Skip to main content

Buying Greenland: Trump’s Gaffe With a Point


President of the United States of America, Donald Trump, has entertained the idea of purchasing Greenland from it’s current owner Denmark. Both the Danish and the autonomic Greenland’s governments have promptly dismissed the idea. The spokesman of Greenland’s government stated that "Greenland is not for sale." But is that actually true?

China has been heavily buying in to Greenland and its vast natural resources. The true quantity of the resources is only slowly getting revealed as the continental ice is melting due to the climate change. At Kvanefjeld Chinese companies are planning to begin mining both Uranium and rare earth elements, the production if which China is trying to monopolize. The Chinese companies are also investing in zinc and iron mines on the island.

The Chinese investments in export commodities production in Africa have always been coupled with a complex scheme of co-operation. These deals connect the economic investments to infrastructure projects and political deals to allow the Beijing to wield considerable leverage over the respective host nations. China has already used these connections to force its clients to vote according to Chinese interests in the UN. Some parts of the Chinese built infrastructure can also be used for deployment of the Chinese troops to the region if a need should arise.

Danish democracy and civil society are naturally much more robust than the ones in any African country. After all, the Kingdom of Denmark was established in 980. But even purely economical domination of Greenland would still be a victory to the Chinese government, especially as rare earth minerals will be a crucial strategic asset in the future. Greenland’s deposits joining the Chinese holdings in China, Mongolia, Afghanistan and Africa would make the situation rather dire for the West.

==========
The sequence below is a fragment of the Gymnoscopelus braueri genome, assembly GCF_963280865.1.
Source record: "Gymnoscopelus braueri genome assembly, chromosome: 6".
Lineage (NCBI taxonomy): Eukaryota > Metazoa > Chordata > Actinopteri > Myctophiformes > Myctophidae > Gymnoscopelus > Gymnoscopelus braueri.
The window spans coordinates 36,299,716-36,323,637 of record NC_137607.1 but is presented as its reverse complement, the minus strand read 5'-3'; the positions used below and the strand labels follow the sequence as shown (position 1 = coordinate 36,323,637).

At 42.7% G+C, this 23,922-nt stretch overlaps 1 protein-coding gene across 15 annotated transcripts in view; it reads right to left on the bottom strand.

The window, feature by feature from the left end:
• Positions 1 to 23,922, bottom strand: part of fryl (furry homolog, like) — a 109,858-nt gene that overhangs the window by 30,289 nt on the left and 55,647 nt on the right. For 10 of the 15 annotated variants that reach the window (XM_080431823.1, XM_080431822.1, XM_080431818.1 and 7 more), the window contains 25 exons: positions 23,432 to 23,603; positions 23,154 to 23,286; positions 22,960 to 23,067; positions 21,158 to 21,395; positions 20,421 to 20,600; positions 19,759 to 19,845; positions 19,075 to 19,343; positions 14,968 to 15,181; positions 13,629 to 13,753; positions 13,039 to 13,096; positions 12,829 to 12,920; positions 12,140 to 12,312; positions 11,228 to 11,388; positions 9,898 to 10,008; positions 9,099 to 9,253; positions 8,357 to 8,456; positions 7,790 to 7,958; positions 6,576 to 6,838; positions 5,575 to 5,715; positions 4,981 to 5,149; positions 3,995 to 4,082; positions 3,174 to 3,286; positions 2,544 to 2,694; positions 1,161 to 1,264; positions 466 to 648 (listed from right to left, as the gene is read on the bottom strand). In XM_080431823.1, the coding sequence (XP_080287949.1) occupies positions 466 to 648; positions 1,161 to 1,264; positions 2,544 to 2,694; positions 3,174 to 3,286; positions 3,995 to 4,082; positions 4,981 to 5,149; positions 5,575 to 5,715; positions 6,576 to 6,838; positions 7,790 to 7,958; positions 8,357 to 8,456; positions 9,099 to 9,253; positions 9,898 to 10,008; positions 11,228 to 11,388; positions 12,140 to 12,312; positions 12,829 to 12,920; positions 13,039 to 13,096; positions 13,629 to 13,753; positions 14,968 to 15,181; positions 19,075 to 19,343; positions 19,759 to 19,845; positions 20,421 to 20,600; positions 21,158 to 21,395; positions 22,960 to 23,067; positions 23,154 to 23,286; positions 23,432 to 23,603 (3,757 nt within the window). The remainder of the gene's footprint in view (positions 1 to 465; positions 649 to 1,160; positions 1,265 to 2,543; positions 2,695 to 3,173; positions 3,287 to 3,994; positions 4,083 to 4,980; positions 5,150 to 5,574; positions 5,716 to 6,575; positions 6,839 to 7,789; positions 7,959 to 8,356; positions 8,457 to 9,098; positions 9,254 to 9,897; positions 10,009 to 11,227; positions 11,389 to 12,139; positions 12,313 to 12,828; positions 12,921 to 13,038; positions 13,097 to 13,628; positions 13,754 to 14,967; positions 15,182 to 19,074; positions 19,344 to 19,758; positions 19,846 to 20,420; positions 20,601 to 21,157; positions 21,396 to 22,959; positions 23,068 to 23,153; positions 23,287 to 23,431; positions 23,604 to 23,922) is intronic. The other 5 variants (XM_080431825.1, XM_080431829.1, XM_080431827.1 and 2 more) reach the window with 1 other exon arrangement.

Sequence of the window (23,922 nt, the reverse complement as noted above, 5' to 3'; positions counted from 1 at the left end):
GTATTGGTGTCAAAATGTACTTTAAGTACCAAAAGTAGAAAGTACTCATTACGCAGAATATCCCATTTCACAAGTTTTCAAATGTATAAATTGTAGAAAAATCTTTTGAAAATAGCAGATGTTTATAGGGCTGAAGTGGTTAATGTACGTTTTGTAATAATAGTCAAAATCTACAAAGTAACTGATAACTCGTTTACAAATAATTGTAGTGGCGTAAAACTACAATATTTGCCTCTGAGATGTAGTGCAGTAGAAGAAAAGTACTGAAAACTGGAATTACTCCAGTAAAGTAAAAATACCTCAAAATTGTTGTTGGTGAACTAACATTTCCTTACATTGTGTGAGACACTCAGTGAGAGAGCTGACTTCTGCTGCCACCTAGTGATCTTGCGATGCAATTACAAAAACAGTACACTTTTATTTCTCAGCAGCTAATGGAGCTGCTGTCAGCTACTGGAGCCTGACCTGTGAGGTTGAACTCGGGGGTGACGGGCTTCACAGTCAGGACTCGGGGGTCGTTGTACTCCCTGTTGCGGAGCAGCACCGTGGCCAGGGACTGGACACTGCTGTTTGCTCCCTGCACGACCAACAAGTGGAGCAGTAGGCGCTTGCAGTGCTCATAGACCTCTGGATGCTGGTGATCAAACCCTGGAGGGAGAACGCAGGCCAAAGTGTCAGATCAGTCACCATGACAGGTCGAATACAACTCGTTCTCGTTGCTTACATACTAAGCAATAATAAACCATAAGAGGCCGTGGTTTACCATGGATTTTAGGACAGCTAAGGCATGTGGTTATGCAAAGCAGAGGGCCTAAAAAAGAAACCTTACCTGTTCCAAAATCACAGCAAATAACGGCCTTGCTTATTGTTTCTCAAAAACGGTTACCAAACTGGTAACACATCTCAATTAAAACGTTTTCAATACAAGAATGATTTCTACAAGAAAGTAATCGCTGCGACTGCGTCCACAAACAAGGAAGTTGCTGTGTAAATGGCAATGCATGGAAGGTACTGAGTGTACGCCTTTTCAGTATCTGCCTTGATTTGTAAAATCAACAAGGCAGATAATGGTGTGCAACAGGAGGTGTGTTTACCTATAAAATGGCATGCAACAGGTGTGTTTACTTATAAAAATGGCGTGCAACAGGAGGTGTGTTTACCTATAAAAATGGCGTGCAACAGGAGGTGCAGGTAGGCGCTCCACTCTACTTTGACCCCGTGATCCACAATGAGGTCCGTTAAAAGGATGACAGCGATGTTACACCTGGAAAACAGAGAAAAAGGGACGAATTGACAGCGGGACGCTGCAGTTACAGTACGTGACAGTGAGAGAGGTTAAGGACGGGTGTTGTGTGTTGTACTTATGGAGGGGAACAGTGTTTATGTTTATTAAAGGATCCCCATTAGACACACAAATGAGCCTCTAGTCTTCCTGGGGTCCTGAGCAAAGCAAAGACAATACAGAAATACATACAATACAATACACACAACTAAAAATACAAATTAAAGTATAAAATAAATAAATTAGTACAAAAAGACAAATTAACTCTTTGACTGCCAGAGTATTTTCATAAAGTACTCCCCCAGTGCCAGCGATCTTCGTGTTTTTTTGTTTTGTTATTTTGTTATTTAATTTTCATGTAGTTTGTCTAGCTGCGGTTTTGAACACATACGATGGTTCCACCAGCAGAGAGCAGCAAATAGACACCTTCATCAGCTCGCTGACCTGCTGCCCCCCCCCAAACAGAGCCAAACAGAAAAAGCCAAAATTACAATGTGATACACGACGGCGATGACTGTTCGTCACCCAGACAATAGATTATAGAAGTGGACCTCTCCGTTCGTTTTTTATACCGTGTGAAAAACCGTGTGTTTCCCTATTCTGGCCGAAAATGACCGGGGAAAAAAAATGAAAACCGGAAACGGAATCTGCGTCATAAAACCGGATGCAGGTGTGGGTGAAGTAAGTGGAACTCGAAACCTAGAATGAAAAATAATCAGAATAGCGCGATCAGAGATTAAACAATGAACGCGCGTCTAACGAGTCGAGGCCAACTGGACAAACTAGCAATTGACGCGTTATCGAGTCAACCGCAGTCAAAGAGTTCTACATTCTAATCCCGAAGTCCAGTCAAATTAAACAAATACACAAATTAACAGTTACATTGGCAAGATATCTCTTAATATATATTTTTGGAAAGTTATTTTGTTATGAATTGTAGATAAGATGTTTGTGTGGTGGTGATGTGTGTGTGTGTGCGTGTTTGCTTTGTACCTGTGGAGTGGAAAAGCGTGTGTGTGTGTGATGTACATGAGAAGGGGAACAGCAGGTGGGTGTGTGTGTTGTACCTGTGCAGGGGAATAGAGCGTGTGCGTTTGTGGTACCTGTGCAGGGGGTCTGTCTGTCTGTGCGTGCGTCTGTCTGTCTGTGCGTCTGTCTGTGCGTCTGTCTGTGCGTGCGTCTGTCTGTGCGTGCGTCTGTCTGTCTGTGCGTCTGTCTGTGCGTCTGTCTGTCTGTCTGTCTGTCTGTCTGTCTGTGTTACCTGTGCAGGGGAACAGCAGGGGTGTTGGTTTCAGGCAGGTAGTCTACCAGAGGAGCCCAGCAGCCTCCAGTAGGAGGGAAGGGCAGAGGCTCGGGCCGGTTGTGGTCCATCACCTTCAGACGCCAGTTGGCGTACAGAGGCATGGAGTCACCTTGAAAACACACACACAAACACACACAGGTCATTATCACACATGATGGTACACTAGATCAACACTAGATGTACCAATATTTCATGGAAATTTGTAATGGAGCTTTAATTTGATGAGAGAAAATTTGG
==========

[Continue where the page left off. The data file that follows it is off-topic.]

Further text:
If China was given a possibility to control the ports and airports in Greenland, it would cause serious problems for NATO operations in the northern European theater. The Greenland – Iceland- UK (GIUK) gap has long been the focus point of naval planning for the possible showdown between NATO and Russia in Europe.

A Chinese destroyer in the Baltic Sea

On the other hand Greenland could also be used to stage operations aimed to disable the Russian forces in the Arctic. These forces include the vital nuclear bastion at Kola-peninsula. While China and Russia are reluctant allies at the moment, there is no doubt that at some point in the future the dragon will try to subdue the elderly bear in the neighborhood.

While the USA has a military presence in Greenland, it currently has very little control over the strategically important resources there and Chinese offers may be too tempting for the largely autonomic Greenland government and the cash strapped leaders in Copenhagen.


Comments

Popular posts from this blog

Quick guide to identifying the Russian tanks Part 1: main platforms and T-72 variants